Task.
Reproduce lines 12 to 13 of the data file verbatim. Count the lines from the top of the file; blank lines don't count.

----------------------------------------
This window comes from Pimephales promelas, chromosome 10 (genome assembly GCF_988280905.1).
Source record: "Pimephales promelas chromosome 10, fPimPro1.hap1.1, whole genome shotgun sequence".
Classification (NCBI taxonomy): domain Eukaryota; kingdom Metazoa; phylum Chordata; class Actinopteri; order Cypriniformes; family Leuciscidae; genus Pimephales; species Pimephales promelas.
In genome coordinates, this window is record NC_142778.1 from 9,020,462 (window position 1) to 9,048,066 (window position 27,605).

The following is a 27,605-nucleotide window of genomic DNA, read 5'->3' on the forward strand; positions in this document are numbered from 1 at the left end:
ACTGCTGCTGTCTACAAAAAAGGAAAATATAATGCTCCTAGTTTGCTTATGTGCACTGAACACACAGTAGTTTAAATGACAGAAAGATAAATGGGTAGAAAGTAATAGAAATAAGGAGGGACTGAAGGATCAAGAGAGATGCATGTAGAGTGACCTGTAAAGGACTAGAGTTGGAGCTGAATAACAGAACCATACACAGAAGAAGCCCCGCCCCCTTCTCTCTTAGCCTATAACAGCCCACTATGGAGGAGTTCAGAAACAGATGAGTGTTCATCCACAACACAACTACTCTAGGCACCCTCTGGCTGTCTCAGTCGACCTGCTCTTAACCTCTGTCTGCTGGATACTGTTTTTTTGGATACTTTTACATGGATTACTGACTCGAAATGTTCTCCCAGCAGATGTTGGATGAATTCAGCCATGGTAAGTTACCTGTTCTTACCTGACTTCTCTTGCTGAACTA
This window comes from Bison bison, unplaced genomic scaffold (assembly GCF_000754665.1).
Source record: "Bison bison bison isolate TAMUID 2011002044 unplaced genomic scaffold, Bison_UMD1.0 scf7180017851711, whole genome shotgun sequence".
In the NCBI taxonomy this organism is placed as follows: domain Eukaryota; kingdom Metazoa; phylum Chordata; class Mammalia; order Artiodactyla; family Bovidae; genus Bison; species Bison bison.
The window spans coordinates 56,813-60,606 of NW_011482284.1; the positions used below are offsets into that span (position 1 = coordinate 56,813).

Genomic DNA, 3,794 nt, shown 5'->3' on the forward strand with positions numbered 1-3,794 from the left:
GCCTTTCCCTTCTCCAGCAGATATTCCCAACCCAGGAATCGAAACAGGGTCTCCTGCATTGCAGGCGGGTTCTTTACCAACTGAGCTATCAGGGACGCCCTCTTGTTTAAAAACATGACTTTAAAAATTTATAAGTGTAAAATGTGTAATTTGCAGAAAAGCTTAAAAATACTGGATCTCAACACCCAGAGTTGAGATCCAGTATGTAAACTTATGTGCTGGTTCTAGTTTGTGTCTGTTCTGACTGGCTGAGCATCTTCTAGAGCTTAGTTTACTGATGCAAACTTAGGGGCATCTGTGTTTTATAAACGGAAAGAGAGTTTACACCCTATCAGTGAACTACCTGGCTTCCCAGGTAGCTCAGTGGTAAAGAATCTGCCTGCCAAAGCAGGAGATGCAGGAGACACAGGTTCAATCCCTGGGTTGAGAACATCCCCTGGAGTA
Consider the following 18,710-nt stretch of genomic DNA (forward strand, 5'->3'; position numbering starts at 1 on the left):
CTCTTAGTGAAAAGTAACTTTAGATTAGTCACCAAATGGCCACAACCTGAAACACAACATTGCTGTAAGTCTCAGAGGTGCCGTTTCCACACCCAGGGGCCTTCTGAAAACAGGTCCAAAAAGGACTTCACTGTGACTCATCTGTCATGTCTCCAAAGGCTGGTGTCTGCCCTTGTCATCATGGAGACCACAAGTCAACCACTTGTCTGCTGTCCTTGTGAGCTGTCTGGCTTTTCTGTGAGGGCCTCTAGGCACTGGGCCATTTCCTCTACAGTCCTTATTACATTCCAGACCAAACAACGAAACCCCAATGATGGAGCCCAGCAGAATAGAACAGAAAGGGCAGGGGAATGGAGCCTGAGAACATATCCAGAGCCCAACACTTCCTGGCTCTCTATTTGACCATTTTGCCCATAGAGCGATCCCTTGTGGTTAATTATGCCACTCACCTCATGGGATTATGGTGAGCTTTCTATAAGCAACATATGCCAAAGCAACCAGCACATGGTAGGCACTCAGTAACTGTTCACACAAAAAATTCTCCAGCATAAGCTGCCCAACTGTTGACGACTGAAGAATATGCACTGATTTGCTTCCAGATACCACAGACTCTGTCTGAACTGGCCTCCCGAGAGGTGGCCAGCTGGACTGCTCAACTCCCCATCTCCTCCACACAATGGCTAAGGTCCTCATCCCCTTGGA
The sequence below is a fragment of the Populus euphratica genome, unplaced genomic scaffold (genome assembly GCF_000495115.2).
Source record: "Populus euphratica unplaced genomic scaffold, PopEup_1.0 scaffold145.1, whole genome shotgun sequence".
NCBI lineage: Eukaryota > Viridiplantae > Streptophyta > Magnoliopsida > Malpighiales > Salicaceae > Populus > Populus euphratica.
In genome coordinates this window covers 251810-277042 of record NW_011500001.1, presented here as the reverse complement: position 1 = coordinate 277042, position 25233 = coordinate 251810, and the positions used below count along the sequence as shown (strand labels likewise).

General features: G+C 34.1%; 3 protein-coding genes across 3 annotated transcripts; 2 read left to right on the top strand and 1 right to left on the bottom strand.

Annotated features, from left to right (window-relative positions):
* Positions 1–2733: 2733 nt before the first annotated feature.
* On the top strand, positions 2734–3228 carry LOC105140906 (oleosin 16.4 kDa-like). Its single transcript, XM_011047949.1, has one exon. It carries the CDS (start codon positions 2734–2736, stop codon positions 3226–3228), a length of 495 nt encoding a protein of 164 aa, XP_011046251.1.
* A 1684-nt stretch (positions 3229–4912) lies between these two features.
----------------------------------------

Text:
GCCTTTCCCTTCTCCAGCAGATATTCCCAACCCAGGAATCGAAACAGGGTCTCCTGCATTGCAGGCGGGTTCTTTACCAACTGAGCTATCAGGGACGCCCTCTTGTTTAAAAACATGACTTTAAAAATTTATAAGTGTAAAATGTGTAATTTGCAGAAAAGCTTAAAAATACTGGATCTCAACACCCAGAGTTGAGATCCAGTATGTAAACTTATGTGCTGGTTCTAGTTTGTGTCTGTTCTGACTGGCTGAGCATCTTCTAGAGCTTAGTTTACTGATGCAAACTTAGGGGCATCTGTGTTTTATAAACGGAAAGAGAGTTTACACCCTATCAGTGAACTACCTGGCTTCCCAGGTAGCTCAGTGGTAAAGAATCTGCCTGCCAAAGCAGGAGATGCAGGAGACACAGGTTCAATCCCTGGGTTGAGAACATCCCCTGGAGTA
Consider the following 18,710-nt stretch of genomic DNA (forward strand, 5'->3'; position numbering starts at 1 on the left):